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Radiation and differential equations

by Pqpolalk357
Tags: differential, equations, radiation
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Pqpolalk357
#1
Feb17-13, 07:30 PM
P: 13
Sam is seeping into a room from the basement at a rate of

$$\frac{1}{6} \times 10^6 \frac{\mathrm{pCi}}{\mathrm{hr}}$$

(pCi=picocuries). The room contains $$10^6$$ liters of air. (The rate was chosen so that the room reaches the EPA action level of $$4 \frac{pCi}{liter}$$ after $$24$$ hours.) Air in the room is being exchanged with the outside air at a rate of $$R$$ liters/hr. The outside air has a concentration of $$0.5$$ pCi/liter.
Set up an equation for the total radiation $x$ in the room in picocuries, assuming instantaneous uniform mixing, that is, the indoor concentration of radioactivity is $$\frac{x}{10^{6}}$$ pCi/liter.

Explain your equation using the notations $$\Delta x$$ pCi, $$\Delta t$$ hr, and display the units of every variable explicitly to show that they match (e. g., (pCi/liter)(liter/hr) = pCi/hr).

I wanted to try to express the differential equation under the form $$\frac{dx}{dt}=a-bx$$ such that x is the value of the radiation, but I am not sure how to use the remaining information.
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haruspex
#2
Feb17-13, 11:04 PM
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The form of your target equation says radiation is entering at rate a and leaving at a rate proportional to the amount in the room. So far so good.
What are the sources of radiation entering the room. What is the rate for each source?
If the concentration in the room is x, at what rate is it leaving the room?
Pqpolalk357
#3
Feb18-13, 05:44 AM
P: 13
So we have a=1/6*10^6. I still don't understand what is b ..

Pqpolalk357
#4
Feb18-13, 05:51 AM
P: 13
Radiation and differential equations

I think I found. Is it: $$\frac{\Delta x}{\Delta t}=\frac{1}{6}\times 10^6+0.5R-R\frac{x}{10^6}$$
Pqpolalk357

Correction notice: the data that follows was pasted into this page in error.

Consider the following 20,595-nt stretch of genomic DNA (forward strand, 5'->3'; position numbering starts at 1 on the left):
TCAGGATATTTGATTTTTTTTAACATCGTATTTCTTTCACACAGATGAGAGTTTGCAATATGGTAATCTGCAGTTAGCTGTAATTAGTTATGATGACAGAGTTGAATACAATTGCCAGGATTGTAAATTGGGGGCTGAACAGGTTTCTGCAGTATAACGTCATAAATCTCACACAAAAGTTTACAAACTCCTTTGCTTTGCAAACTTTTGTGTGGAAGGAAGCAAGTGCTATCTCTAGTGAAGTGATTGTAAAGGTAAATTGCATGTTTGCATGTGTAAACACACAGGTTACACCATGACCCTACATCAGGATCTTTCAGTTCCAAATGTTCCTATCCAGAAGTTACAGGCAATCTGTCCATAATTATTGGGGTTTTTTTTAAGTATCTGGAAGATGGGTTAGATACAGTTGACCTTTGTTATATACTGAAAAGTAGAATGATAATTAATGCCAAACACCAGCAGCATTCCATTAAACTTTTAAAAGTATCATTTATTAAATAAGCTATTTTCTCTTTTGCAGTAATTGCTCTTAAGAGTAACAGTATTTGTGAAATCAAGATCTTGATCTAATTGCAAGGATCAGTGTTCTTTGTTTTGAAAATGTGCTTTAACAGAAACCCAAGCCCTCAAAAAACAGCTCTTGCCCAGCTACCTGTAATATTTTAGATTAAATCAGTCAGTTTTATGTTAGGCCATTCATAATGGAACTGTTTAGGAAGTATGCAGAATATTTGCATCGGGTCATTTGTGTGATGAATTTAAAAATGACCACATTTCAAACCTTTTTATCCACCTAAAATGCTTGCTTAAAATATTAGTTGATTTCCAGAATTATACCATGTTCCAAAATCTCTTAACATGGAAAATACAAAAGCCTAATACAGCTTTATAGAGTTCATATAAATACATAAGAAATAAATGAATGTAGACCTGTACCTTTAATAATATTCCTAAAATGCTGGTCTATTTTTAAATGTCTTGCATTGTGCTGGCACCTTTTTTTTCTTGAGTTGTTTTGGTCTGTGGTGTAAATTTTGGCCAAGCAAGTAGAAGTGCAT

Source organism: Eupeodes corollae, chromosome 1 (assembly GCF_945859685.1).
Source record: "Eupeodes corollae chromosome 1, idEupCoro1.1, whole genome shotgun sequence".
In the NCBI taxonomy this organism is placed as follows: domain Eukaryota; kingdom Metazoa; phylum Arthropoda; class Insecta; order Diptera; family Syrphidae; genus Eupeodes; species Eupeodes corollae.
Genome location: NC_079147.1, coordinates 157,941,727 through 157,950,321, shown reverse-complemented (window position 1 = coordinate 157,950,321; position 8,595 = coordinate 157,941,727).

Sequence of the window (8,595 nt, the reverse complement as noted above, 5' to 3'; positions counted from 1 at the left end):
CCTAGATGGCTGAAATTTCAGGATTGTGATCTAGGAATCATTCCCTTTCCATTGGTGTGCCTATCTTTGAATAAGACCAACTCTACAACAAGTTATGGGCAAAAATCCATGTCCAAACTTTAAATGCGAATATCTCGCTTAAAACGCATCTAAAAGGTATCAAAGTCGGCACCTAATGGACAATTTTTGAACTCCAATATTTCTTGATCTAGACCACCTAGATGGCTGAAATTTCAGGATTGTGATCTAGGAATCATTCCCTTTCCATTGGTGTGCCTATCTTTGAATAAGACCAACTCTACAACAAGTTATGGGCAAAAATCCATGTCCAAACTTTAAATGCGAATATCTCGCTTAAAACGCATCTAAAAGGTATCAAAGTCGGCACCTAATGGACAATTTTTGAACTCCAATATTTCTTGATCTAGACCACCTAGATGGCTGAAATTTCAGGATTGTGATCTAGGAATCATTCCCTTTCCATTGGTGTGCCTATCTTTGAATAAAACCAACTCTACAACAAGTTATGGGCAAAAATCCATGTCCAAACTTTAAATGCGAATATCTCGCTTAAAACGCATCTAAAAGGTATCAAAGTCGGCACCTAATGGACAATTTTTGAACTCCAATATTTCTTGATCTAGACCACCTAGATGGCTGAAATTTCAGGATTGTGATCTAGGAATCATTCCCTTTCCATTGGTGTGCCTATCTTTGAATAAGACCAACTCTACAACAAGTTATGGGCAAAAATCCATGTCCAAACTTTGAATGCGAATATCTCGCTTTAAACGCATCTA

#5
Feb18-13, 06:18 AM
P: 13
I am having a problem now with the final question:

Find the rate R at which the equilibrium is 1.5 pCi/liter (well below the EPA action level). At this value for R, how many times per day is the total volume of air of the room exchanged?

I tried to solve the above differential equation and obtained: $$x(t)=\frac{1}{6} \times \frac{10^{12}}{R}+5 \times 10^5+ \lambda \exp(\frac{-R}{10^6}t)$$

Perhaps it is the wrong procedure, but I don't really know how to proceed with this question.
bossman27
#6
Feb18-13, 06:55 AM
P: 204
I don't think you need to solve for x(t) at all. Equilibrium occurs when dx/dt = 0. So just plug that in and solve for R given that you want x/(10^6) = 1.5

The rest should be pretty trivial once you have R.
Pqpolalk357
#7
Feb18-13, 07:08 AM
P: 13
We find R=$$\frac{1}{6} \times 10^6$$ but I don't understand the rest of the question.
bossman27
#8
Feb18-13, 07:19 AM
P: 204
Well, in the simplest terms, that means that one-sixth of the air is exchanged every hour. So... how many times is the entire volume exchanged over 24 hours?
Pqpolalk357
#9
Feb18-13, 07:21 AM
P: 13
4 times
bossman27
#10
Feb18-13, 07:23 AM
P: 204
Yup.
Pqpolalk357
#11
Feb18-13, 07:24 AM
P: 13
Ok Thank you very much for all your help. Have a nice day.
bossman27
#12
Feb18-13, 07:36 AM
P: 204
No problem, and the same to you.
haruspex
#13
Feb18-13, 04:06 PM
Homework
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P: 9,645
Quote Quote by Pqpolalk357 View Post
$$x(t)=\frac{1}{6} \times \frac{10^{12}}{R}+5 \times 10^5+ \lambda \exp(\frac{-R}{10^6}t)$$
Turned out you didn't need it, but that is not a solution of the differential equation.


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